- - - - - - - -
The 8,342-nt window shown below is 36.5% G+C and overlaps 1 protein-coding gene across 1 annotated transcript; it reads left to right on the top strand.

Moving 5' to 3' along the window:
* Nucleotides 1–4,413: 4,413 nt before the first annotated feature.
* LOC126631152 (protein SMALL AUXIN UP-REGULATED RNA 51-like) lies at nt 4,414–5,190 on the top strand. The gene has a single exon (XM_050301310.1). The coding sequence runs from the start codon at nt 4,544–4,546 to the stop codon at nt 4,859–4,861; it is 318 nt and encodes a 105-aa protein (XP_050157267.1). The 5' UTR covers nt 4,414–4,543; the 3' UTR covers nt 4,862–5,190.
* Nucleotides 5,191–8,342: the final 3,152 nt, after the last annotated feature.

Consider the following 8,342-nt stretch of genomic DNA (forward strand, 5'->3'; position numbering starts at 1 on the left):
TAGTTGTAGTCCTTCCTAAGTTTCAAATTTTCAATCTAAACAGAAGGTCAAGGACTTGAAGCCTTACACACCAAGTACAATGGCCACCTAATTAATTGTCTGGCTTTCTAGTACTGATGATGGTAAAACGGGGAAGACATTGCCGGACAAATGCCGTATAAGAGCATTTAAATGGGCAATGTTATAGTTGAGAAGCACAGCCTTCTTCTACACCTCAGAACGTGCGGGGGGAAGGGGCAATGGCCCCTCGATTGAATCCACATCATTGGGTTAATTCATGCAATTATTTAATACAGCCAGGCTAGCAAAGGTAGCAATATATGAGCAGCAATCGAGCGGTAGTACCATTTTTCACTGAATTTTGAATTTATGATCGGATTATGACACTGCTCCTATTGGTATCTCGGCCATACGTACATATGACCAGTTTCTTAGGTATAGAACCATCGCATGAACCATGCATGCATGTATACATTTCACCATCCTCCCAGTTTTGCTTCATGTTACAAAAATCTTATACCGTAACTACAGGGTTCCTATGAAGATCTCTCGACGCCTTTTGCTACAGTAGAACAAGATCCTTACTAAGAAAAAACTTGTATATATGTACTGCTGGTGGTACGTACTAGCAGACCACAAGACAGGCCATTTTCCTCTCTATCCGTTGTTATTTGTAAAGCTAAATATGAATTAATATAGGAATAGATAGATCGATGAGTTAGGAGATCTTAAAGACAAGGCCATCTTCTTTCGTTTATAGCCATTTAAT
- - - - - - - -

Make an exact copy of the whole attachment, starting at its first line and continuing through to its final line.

The 8,342-nt window shown below is 36.5% G+C and overlaps 1 protein-coding gene across 1 annotated transcript; it reads left to right on the top strand.

Moving 5' to 3' along the window:
* Nucleotides 1–4,413: 4,413 nt before the first annotated feature.
* LOC126631152 (protein SMALL AUXIN UP-REGULATED RNA 51-like) lies at nt 4,414–5,190 on the top strand. The gene has a single exon (XM_050301310.1). The coding sequence runs from the start codon at nt 4,544–4,546 to the stop codon at nt 4,859–4,861; it is 318 nt and encodes a 105-aa protein (XP_050157267.1). The 5' UTR covers nt 4,414–4,543; the 3' UTR covers nt 4,862–5,190.
* Nucleotides 5,191–8,342: the final 3,152 nt, after the last annotated feature.

Consider the following 8,342-nt stretch of genomic DNA (forward strand, 5'->3'; position numbering starts at 1 on the left):
TAGTTGTAGTCCTTCCTAAGTTTCAAATTTTCAATCTAAACAGAAGGTCAAGGACTTGAAGCCTTACACACCAAGTACAATGGCCACCTAATTAATTGTCTGGCTTTCTAGTACTGATGATGGTAAAACGGGGAAGACATTGCCGGACAAATGCCGTATAAGAGCATTTAAATGGGCAATGTTATAGTTGAGAAGCACAGCCTTCTTCTACACCTCAGAACGTGCGGGGGGAAGGGGCAATGGCCCCTCGATTGAATCCACATCATTGGGTTAATTCATGCAATTATTTAATACAGCCAGGCTAGCAAAGGTAGCAATATATGAGCAGCAATCGAGCGGTAGTACCATTTTTCACTGAATTTTGAATTTATGATCGGATTATGACACTGCTCCTATTGGTATCTCGGCCATACGTACATATGACCAGTTTCTTAGGTATAGAACCATCGCATGAACCATGCATGCATGTATACATTTCACCATCCTCCCAGTTTTGCTTCATGTTACAAAAATCTTATACCGTAACTACAGGGTTCCTATGAAGATCTCTCGACGCCTTTTGCTACAGTAGAACAAGATCCTTACTAAGAAAAAACTTGTATATATGTACTGCTGGTGGTACGTACTAGCAGACCACAAGACAGGCCATTTTCCTCTCTATCCGTTGTTATTTGTAAAGCTAAATATGAATTAATATAGGAATAGATAGATCGATGAGTTAGGAGATCTTAAAGACAAGGCCATCTTCTTTCGTTTATAGCCATTTAAT